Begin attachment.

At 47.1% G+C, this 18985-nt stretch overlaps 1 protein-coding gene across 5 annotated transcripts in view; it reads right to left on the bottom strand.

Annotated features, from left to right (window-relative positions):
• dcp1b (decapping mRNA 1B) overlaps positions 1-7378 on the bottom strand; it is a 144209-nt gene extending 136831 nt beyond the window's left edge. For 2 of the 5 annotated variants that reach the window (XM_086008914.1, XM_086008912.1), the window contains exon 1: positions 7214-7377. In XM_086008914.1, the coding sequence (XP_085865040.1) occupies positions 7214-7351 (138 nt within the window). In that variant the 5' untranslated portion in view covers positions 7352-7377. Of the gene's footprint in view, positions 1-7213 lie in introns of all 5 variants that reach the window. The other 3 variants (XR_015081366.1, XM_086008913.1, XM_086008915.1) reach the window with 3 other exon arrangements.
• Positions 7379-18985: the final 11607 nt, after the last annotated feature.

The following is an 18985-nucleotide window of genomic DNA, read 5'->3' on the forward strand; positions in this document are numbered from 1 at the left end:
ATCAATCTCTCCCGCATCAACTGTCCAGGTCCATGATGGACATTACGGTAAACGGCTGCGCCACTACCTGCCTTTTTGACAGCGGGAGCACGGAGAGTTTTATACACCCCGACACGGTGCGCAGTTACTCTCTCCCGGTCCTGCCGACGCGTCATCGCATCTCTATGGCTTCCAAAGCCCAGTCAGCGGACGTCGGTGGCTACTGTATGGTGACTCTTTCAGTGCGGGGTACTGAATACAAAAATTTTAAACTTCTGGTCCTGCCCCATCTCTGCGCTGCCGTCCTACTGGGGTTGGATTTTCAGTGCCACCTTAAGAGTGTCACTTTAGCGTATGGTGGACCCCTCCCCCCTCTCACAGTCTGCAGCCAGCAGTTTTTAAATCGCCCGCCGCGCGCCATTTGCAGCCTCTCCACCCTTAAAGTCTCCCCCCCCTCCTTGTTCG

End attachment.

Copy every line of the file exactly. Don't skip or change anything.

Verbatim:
At 47.1% G+C, this 18985-nt stretch overlaps 1 protein-coding gene across 5 annotated transcripts in view; it reads right to left on the bottom strand.

Annotated features, from left to right (window-relative positions):
• dcp1b (decapping mRNA 1B) overlaps positions 1-7378 on the bottom strand; it is a 144209-nt gene extending 136831 nt beyond the window's left edge. For 2 of the 5 annotated variants that reach the window (XM_086008914.1, XM_086008912.1), the window contains exon 1: positions 7214-7377. In XM_086008914.1, the coding sequence (XP_085865040.1) occupies positions 7214-7351 (138 nt within the window). In that variant the 5' untranslated portion in view covers positions 7352-7377. Of the gene's footprint in view, positions 1-7213 lie in introns of all 5 variants that reach the window. The other 3 variants (XR_015081366.1, XM_086008913.1, XM_086008915.1) reach the window with 3 other exon arrangements.
• Positions 7379-18985: the final 11607 nt, after the last annotated feature.

The following is an 18985-nucleotide window of genomic DNA, read 5'->3' on the forward strand; positions in this document are numbered from 1 at the left end:
ATCAATCTCTCCCGCATCAACTGTCCAGGTCCATGATGGACATTACGGTAAACGGCTGCGCCACTACCTGCCTTTTTGACAGCGGGAGCACGGAGAGTTTTATACACCCCGACACGGTGCGCAGTTACTCTCTCCCGGTCCTGCCGACGCGTCATCGCATCTCTATGGCTTCCAAAGCCCAGTCAGCGGACGTCGGTGGCTACTGTATGGTGACTCTTTCAGTGCGGGGTACTGAATACAAAAATTTTAAACTTCTGGTCCTGCCCCATCTCTGCGCTGCCGTCCTACTGGGGTTGGATTTTCAGTGCCACCTTAAGAGTGTCACTTTAGCGTATGGTGGACCCCTCCCCCCTCTCACAGTCTGCAGCCAGCAGTTTTTAAATCGCCCGCCGCGCGCCATTTGCAGCCTCTCCACCCTTAAAGTCTCCCCCCCCTCCTTGTTCG